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The National Register nomination [pdf] for the Paramount Theater indicates that the façade was erected using cast concrete blocks with glazed terra-cotta ornament.  I was surprised to find that out, as the entire façade looks like glazed terra cotta to me.  I would guess that if any portion of the façade is cast stone, it is the masonry piers.  Whatever their material, they have an interesting texture of irregular, vertically-oriented striations that mimic natural sandstone laid with its bedding plains perpendicular to the ground.  The vertical striations of the cast stone also bring the eye to the top of the building, which is crowned by this wonderful geometric- and floral-patterned parapet.  The theater also has ornate spandrel panels and window sills.

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Paramountdetail3The central portion of the façade is flanked by two taller tower-like features, which also add verticality to the three-story building.  Each of these end ‘towers’ have thin mullions between each window opening, rising to a chevron shaped parapet executed in richly ornamented terra cotta.

The terra cotta was fabricated by the Denver Terra Cotta Company and was sculpted by Julius Peter Ambrusch, their celebrated in-house artist.  Ambrusch, an Austrian native, emigrated to the United States after the first World War, arriving in Denver in 1923.  He worked for the Denver Terra Cotta Company for nineteen years before becoming a three-dimensional scale model maker for the US Bureau of Reclamation.  Ambrusch’s artistic talents can be found on terra-cotta buildings throughout Denver, the Front Range, and the Western states.

The terra-cotta ornament on the Paramount Theater features “recurrent motifs of rosettes, leaves, feathers, and fiddle-head ferns”. (Source: National Register nomination [pdf])  If you look closely at the photo below, you will see all three masonry features present on the theater’s façade: the vertically striated blocks of the piers; the smooth, zig-zag shaped terra cotta; and the richly sculpted ornament created by Ambrusch.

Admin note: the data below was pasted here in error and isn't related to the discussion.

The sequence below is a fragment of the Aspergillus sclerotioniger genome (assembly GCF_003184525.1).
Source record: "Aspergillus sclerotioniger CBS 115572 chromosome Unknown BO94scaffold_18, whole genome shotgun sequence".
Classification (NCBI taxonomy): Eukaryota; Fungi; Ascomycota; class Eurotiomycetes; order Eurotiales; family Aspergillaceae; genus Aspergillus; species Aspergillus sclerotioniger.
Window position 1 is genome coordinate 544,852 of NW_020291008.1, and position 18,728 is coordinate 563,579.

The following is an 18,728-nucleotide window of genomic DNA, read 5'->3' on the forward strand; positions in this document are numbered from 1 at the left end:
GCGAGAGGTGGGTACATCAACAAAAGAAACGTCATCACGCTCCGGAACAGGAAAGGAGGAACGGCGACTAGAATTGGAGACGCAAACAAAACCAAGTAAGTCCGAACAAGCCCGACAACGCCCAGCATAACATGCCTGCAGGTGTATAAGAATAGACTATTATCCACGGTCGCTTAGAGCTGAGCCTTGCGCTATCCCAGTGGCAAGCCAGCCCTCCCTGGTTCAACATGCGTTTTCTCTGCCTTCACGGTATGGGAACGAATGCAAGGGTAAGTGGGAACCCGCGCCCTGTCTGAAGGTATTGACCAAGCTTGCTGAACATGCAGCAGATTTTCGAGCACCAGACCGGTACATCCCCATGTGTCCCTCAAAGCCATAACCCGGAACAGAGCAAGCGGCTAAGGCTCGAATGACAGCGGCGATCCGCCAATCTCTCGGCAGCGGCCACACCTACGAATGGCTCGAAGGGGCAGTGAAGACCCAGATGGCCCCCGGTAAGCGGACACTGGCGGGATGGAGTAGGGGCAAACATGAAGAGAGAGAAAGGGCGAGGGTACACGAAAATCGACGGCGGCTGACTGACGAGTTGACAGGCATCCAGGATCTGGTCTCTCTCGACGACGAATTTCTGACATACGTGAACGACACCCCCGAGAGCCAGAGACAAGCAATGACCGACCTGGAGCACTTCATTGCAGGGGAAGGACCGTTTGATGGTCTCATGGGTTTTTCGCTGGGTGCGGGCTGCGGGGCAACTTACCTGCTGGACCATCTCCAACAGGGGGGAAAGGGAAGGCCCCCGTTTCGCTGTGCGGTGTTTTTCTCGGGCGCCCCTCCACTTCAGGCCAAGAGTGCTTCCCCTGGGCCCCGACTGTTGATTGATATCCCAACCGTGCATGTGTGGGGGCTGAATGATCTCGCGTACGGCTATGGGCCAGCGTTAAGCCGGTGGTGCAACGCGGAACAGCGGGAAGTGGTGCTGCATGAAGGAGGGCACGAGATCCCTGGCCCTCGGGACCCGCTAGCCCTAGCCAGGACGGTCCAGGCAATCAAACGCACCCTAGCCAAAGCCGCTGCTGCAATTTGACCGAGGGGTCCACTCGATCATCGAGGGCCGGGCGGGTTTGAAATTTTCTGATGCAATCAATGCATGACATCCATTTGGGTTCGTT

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The building was saved from demolition in about 1980 by a group called the Friends of the Paramount with support by Historic Denver, Inc.  It is a Denver city landmark and is on the National Register of Historic Places.  The Paramount Theater no longer shows movies but is used as a concert hall and an events venue.

The Paramount Theater has one of two remaining Wurlitzer organs still in use in the United States; the other being at New York City’s Radio City Music Hall.  The Paramount’s twin-console Wurlitzer organ, which used to accompany silent movies, has been restored.  Although I do not have any photographs of the interior of the theater, but the Western History Collection of the Denver Public Library has an extensive collection of historic photographs of the interior and exterior of the building.  If you do not have a chance to visit the theater during a concert or event, I hope it will once again be open to the public next spring during Doors Open Denver.